Earlier, I posted about the cryptocurrency scams list wherein we had discussed eight different types of scams that are currently being performed in the crypto world.
Now there seems to be another kind of scam wherein a scammer will offer you to help create and fund a bitcoin wallet (blockchain.com) account, and once you do, they run away with your bitcoins by simply hijacking your wallet using the “Backup Recovery Phrase”.
Usually, the attack begins with bitcoin mining offers, which require the user to invest some money and earn consistent profits or fixed interest on the invested amount. You can scroll down to read the actual conversation with the scammer.
When you sign up for a bitcoin wallet account on blockchain.com, You only need to enter an email and password of your choice. Once your wallet is created, blockchain.com will send you an email with your wallet ID. So the next time you log in, you need to enter your wallet ID and password.
However, if you go to the “security centre” section inside your blockchain dashboard, you can enable a couple of security checks like 2-FA, and you can also backup “Recovery Phrase,” which allows you or anyone else with access to it to restore your wallet and access your funds if you forget your password.
It doesn’t matter if your wallet has a strong password or has 2-step verification enabled. If I have access to your “Recovery Phrase”, I can restore your wallet anytime at my end and drain out all your funds.
So when you ask or let someone create a blockchain wallet for you, he or she will create an account for you, and before handing over login details, they can easily take a backup of the “Recovery Phrase”.
The scammers are making use of this same technique to hijack newbie users bitcoin wallets by making false promises over mining profits. They make it seem safe because you aren’t sending them any money and let you change the password to the wallet they set up for you. But they don’t need your password, 2-FA, or anything else if they have your Recovery Phrase.
Here’s how the bitcoin wallet scam works:
The modus operandi: The scammer creates your wallet for you, then they have the private key and backup phrase. He hands over the newly created blockchain.com account to you and asks you to fund the wallet. Once you transfer your bitcoins into it, they restore it on their end using the backup recovery phrase and withdraw your bitcoins.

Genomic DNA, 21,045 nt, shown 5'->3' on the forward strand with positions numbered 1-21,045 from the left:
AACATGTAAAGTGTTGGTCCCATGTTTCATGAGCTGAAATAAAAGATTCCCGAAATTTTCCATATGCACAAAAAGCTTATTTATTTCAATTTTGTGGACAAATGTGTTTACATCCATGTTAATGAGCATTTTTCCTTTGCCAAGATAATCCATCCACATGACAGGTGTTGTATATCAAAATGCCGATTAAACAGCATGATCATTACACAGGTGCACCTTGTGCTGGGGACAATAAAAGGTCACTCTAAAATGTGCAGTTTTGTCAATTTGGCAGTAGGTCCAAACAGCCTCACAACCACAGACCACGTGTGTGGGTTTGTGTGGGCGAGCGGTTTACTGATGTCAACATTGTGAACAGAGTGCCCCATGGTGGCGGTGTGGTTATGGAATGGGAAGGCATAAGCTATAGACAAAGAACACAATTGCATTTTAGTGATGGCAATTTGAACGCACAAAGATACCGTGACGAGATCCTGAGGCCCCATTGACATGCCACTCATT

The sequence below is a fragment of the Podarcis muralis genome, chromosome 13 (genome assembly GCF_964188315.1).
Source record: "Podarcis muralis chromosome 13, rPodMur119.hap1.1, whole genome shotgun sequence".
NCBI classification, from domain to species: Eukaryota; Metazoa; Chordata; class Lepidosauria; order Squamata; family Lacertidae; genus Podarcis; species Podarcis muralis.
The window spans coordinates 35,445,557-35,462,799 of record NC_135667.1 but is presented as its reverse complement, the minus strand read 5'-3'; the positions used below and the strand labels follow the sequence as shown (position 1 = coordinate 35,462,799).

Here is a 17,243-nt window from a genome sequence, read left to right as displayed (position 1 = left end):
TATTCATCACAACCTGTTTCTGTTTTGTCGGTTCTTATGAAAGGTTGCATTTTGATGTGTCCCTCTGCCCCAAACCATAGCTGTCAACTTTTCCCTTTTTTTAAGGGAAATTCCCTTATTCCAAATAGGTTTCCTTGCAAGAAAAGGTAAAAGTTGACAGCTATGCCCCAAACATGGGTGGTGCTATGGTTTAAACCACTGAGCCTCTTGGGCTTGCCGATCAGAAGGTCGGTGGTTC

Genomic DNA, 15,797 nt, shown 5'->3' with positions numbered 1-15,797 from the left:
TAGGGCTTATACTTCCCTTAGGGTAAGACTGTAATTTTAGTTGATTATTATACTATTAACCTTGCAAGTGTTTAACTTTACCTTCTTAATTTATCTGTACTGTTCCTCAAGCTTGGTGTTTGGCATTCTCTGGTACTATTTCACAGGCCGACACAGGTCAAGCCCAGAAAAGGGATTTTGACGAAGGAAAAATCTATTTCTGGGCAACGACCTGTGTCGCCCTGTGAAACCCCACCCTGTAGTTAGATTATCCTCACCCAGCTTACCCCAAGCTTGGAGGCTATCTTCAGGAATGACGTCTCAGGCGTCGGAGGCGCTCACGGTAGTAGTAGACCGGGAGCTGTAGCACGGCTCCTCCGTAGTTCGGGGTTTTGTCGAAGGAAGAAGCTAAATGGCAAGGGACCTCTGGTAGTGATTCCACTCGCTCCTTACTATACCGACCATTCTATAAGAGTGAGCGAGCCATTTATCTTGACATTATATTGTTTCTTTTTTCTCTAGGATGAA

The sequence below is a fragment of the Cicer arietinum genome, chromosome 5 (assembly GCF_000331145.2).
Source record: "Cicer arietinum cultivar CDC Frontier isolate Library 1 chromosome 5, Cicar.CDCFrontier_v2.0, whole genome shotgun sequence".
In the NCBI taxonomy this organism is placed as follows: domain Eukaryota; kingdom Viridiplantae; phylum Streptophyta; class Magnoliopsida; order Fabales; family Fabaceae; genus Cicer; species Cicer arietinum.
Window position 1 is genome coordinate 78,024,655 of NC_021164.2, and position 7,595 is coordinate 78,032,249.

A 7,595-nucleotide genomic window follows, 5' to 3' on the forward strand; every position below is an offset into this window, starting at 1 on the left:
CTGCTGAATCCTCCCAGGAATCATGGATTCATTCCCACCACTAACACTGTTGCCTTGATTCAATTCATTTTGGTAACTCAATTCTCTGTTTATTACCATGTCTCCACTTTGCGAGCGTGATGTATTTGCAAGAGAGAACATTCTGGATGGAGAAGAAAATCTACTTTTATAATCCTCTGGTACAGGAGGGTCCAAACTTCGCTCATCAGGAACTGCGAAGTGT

The crooks essentially approach newbie bitcoin users who are looking to investing their bitcoins to gain interest or people who are interested in mining schemes.
Once they successfully lure someone into their scam, they then try to build trust with them. Let’s look at this conversation of one Brady Peck, a crypto enthusiast who confronted a scammer who first tried to lure his friend into a mining scam.
On a serious note, if someone you met online is pitching you offers that are too good to be true, it’s a wise idea to treat them with the utmost suspicion, no matter what reasons they give or how influential they are. Blocking or reporting a profile is the best option, but if you’re in a mood to understand the scam, feel free to use this post as a template for your response.
The guy is talking about Antminer, a bitcoin mining hardware device. It’s not a desktop PC or a dedicated graphics card mining rig—it’s something else, Its an ASIC hardware which means it is designed with a singular purpose i.e to mine bitcoins. And it is comparatively easy to set up as opposed to setting up a mining rig suing graphics card.
15% ROI in 3 days with bitcoin mining is huge!
Here’s the catch: see how conveniently the scammer is pitching his mining scheme, which is in itself ridiculous. At this point, Brady realizes this one is a dumbass.
No, he is not buying new rigs or hardware with that money.
Finally, Brady decides to shut him up. Had he transferred any bitcoins to this newly created wallet, the scammer would have immediately restored the wallet at his end using the backup phrase and drained all his money.
Bitcoin hackers or scammers are constantly looking out for their prey in social media groups dedicated to cryptocurrencies. It’s high time for anyone who dabbles in the crypto world to know about these kinds of scams and Ponzi schemes beforehand.
We are often far too preoccupied with our own stuff to pay heed to a lot of such scams that are affecting our friends and family. Make sure you share this post with them.